Western Sicily is famous for the rarest landscapes that can exist in the entire territory. The beauty and uniqueness of its environment is suitable for those who love being in nature and for having primitive and intoxicating sensations.
SicilianMagpie will take you to Marsala to discover the history of its salt pans.
The “stagnone” of Marsala
A few kilometers away from the inhabited center of Marsala, the land that produces one of the most well-known liqueurs in Italy, there is a nature reserve incorporated between the four islands of Mozia, Isola Grande, Schola and Santa Maria. Inside, the sea draws a large pond or “stagnone” characterized by shallow waters and temperatures above normal.
The territory, which based its economy on fishing and trade, since ancient times, was exploited for the production of salt. Just in the fifteenth century, the Spaniards, present in the region, had mills built for pumping water and grinding salt.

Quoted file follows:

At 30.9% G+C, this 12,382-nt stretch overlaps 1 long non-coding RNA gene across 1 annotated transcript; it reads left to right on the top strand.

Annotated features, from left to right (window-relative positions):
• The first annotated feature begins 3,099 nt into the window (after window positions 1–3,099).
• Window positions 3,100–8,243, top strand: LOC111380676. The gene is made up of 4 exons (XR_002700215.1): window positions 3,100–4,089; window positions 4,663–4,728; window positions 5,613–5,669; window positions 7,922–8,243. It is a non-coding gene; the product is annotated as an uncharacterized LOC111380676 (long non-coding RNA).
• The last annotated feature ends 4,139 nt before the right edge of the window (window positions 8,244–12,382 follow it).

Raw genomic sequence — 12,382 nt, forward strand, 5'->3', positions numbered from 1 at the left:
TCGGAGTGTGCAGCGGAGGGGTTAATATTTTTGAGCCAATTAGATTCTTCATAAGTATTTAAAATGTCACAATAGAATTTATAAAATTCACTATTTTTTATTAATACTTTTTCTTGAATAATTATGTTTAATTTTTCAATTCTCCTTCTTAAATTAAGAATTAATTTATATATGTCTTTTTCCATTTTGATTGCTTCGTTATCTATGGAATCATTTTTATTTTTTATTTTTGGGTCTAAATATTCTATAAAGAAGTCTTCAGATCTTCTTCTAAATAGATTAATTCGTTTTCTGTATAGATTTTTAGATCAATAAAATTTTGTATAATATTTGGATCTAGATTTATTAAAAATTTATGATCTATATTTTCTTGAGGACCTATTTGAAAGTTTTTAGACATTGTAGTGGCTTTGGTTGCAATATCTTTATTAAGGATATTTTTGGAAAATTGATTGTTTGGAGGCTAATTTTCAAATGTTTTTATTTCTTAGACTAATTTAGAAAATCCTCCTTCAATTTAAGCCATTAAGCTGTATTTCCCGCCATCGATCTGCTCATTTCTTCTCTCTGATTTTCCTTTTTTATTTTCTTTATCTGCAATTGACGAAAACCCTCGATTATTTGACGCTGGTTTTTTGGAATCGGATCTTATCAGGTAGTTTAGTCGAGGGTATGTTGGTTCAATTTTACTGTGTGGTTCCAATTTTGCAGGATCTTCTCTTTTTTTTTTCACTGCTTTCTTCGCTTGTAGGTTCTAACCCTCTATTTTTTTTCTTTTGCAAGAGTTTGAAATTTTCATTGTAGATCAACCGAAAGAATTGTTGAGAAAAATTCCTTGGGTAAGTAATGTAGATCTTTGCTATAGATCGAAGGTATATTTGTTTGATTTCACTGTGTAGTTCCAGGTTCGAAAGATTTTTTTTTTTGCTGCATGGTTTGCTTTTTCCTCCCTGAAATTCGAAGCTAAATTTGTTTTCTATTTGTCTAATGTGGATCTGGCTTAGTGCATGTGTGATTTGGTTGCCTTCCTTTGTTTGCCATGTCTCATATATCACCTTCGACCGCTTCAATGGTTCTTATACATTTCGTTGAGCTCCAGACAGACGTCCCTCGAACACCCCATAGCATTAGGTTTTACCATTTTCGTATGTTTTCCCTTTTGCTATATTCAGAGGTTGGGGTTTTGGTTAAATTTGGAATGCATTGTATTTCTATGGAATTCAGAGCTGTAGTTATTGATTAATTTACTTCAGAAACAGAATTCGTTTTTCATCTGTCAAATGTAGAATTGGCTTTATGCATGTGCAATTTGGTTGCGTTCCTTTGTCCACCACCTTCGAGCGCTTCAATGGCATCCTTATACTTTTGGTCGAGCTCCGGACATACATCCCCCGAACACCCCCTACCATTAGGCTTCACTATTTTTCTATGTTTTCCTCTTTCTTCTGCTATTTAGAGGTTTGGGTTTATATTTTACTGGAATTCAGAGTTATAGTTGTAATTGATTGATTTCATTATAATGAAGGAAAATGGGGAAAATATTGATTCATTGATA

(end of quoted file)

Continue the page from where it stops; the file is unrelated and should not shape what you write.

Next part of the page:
Even today, large salt producers, such as the Sosalt company, operate in the area making it unique in the sector.
The big pond of Marsala, however, stands out for its amazing landscape, at times ethereal. A pleasant walk at sunset can turn into a real sensorial experience. The colors are the main elements that inebriate the visitor’s gaze: the bright white of the heaps of salt mixes with the red of the waters that reflect the rays of the sun that is leaving for the evening.
In honor of Expo2015, the salt marshes of Marsala were declared the most beautiful landscape in Italy. The uniqueness of its nature, therefore, makes this territory a fundamental stop for those interested in the primordial beauty of Sicily.